E-Learning Example #3: Colorful Pencil Template
Here’s an example of a fun Articulate Storyline template I created with a bright color scheme. I was inspired by these colorful crayon photos I came across on a great free stock photography site called MorgueFile. I loved the crayon photo so much I had to build a template around it. I ended up going with a light blue color scheme. I picked up the shade of blue from a blue pencil in the photo, using the color picker tool. You can easily edit the template to make it whatever color works with your project.
Interested in using the template? You can head on over to the E-Learning Examples site to check out the published version and to download the .story file.
E-Learning Example #4: Tablet Style Template
Tablets and handheld devices are all the rage these days, so I thought it would be great to build a fun template based on that. I know I love my job based on the fact I’m always creating templates just for fun! This template was created in Articulate Storyline and the tablet, all of the app icons, and the sheets of paper in the example are built completely using shapes in Storyline.
View a published example of the template and download it to use it in your own projects on the Download page of the Articulate site.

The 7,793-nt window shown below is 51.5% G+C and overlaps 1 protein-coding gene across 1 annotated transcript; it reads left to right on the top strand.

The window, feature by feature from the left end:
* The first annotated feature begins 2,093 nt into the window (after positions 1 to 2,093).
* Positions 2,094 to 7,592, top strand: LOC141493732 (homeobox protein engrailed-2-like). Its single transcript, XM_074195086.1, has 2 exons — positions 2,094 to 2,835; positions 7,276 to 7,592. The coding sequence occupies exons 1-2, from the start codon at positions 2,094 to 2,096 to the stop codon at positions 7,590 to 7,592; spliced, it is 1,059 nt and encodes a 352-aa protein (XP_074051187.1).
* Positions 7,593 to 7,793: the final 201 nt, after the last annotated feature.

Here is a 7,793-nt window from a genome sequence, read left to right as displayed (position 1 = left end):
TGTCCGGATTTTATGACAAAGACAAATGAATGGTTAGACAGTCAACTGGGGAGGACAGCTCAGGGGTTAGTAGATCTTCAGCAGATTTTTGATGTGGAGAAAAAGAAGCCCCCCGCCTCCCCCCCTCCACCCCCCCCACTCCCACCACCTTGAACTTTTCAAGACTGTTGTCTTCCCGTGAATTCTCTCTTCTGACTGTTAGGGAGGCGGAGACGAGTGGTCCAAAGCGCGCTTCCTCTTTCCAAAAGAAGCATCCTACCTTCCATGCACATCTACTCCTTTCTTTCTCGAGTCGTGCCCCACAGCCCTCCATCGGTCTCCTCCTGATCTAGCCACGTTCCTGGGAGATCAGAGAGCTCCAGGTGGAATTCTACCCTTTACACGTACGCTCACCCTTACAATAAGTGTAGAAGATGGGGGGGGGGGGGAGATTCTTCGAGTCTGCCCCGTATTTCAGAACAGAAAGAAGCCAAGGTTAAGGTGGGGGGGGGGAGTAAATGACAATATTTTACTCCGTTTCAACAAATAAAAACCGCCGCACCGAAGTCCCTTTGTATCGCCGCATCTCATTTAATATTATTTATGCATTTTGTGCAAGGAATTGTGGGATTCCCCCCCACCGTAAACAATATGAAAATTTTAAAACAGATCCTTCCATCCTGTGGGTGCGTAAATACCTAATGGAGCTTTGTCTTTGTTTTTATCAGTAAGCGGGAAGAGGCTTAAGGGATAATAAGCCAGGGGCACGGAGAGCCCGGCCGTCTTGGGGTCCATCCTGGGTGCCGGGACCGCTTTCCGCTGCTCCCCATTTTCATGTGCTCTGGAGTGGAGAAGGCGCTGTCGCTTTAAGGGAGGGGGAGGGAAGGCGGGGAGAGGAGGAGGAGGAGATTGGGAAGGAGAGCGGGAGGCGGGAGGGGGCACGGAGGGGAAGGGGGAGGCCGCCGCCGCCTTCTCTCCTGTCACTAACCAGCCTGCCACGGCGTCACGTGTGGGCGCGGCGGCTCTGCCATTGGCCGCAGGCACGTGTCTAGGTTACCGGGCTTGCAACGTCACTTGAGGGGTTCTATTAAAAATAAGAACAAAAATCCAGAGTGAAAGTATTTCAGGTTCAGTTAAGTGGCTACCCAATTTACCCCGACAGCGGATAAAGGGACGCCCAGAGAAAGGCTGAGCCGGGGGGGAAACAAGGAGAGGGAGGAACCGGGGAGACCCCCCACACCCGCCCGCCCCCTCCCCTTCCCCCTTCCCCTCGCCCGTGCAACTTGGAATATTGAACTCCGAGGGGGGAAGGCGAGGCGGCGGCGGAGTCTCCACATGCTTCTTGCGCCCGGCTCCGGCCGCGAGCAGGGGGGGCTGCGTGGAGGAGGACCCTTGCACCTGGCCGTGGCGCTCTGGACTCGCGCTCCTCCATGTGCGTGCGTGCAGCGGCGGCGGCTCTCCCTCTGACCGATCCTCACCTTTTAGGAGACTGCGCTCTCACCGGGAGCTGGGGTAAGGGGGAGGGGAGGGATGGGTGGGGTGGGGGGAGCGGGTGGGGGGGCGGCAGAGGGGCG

Remember: when it comes to sharing examples of work and demos of your e-learning, you don’t need to share a complete, polished course that is 100% done. Often, just seeing snippits and small examples of work is enough to inspire us for our next project.
If you enjoy reading my blog posts you might be interesting in checking out my professional blog on the Articulate website! I post weekly there (Thursday) on everything from working with Subject Matter Experts to how to do an e-learning needs analysis. As always, I love to see your comments and feedback!
Here’s a fun, simple graphic I created in Adobe Illustrator to represent my love of long weekends. Happy labor day weekend everyone!
Have you ever used Storyline and thought “I’d really love to use those built-in photographic characters for my e-learning module… but I really need someone with a headset…” If you develop e-learning for a sales organization or a call center you may have had this exact thought. I was recently working on a project when I came across this dilemma myself. I would have considered buying a character pack from a stock photo site, but it’s pretty pricey – especially if you only need a handful of poses. I wanted to work with the resources I had available. So the solution I came up with?